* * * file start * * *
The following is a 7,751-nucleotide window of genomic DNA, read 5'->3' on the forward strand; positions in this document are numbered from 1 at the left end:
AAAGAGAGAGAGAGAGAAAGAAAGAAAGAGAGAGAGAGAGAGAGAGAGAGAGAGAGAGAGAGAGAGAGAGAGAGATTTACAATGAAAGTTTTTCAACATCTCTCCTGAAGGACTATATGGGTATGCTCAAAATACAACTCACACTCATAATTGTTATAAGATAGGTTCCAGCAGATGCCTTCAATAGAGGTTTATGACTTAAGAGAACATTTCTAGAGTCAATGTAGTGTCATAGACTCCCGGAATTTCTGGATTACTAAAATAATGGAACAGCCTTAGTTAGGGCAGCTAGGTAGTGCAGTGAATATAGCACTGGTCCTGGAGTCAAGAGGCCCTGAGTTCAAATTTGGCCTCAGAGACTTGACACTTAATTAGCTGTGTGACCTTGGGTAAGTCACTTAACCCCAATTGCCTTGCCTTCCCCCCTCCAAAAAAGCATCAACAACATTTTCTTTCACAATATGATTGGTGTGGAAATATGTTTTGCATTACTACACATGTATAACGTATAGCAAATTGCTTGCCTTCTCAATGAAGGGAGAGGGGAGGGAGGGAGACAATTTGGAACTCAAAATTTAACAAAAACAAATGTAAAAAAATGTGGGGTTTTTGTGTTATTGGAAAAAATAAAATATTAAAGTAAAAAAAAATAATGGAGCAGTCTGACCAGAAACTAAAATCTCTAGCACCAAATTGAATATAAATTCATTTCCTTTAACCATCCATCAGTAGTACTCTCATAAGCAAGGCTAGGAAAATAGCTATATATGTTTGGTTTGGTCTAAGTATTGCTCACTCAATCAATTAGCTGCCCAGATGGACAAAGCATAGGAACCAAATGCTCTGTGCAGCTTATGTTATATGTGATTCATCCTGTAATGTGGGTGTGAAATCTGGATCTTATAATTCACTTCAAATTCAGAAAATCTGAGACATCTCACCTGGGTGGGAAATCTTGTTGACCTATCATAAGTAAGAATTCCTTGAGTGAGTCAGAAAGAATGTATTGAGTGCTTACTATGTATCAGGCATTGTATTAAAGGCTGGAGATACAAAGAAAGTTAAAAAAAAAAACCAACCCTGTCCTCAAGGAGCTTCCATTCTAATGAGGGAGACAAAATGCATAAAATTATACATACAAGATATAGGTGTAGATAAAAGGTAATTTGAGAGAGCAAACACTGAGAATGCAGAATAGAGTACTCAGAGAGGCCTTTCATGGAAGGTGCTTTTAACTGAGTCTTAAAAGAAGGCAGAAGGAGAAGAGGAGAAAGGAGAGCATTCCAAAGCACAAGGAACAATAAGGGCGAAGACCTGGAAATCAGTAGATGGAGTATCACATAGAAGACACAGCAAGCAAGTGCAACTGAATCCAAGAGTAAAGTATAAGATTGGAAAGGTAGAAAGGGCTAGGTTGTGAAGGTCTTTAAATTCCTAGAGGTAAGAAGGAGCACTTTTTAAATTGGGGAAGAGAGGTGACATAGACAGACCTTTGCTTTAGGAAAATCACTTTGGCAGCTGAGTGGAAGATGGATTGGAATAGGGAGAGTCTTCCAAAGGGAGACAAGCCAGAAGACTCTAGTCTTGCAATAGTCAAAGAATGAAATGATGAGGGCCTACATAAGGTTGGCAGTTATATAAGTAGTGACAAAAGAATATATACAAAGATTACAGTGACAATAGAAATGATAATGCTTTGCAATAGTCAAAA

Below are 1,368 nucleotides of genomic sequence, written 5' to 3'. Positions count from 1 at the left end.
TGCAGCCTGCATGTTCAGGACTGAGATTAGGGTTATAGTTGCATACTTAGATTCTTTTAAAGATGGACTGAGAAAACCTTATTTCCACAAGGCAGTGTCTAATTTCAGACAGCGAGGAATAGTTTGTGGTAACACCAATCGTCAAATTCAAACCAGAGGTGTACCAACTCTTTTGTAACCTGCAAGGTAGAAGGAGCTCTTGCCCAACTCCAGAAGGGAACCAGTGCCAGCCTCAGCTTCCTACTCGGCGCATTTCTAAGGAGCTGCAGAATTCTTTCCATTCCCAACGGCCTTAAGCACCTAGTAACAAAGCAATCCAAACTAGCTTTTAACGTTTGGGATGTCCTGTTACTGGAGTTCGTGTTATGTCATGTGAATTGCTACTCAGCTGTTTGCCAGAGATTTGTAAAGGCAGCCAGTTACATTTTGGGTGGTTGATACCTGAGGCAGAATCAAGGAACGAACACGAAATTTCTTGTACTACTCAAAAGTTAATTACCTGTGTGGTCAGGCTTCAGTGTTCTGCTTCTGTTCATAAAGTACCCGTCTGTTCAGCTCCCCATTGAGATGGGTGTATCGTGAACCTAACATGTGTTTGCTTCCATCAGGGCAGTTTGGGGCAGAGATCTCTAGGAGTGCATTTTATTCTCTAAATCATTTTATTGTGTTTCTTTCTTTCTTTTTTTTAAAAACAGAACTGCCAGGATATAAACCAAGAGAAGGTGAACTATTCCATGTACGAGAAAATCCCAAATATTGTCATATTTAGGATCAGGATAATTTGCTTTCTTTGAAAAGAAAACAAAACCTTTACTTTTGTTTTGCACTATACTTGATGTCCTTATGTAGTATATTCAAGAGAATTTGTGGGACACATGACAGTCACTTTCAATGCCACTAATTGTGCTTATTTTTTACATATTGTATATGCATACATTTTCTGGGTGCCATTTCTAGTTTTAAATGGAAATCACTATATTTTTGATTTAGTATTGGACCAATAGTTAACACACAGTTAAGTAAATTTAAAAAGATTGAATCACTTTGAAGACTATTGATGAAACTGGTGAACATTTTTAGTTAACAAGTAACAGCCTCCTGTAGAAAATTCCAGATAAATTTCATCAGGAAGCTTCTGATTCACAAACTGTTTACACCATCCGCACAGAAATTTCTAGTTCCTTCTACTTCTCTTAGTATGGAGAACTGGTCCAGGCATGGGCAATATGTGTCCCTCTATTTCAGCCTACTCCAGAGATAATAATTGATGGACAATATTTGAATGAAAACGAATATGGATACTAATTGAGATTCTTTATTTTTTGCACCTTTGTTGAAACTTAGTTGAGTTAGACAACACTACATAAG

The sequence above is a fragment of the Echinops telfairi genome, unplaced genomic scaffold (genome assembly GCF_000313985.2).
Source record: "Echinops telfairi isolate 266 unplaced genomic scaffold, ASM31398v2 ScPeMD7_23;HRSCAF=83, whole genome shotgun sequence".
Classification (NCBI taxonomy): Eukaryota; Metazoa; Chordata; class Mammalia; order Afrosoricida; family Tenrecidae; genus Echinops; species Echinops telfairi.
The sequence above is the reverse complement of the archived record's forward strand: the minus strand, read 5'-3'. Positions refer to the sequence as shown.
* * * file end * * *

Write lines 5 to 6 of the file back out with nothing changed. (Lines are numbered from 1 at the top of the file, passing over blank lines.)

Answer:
The sequence above is a fragment of the Echinops telfairi genome, unplaced genomic scaffold (genome assembly GCF_000313985.2).
Source record: "Echinops telfairi isolate 266 unplaced genomic scaffold, ASM31398v2 ScPeMD7_23;HRSCAF=83, whole genome shotgun sequence".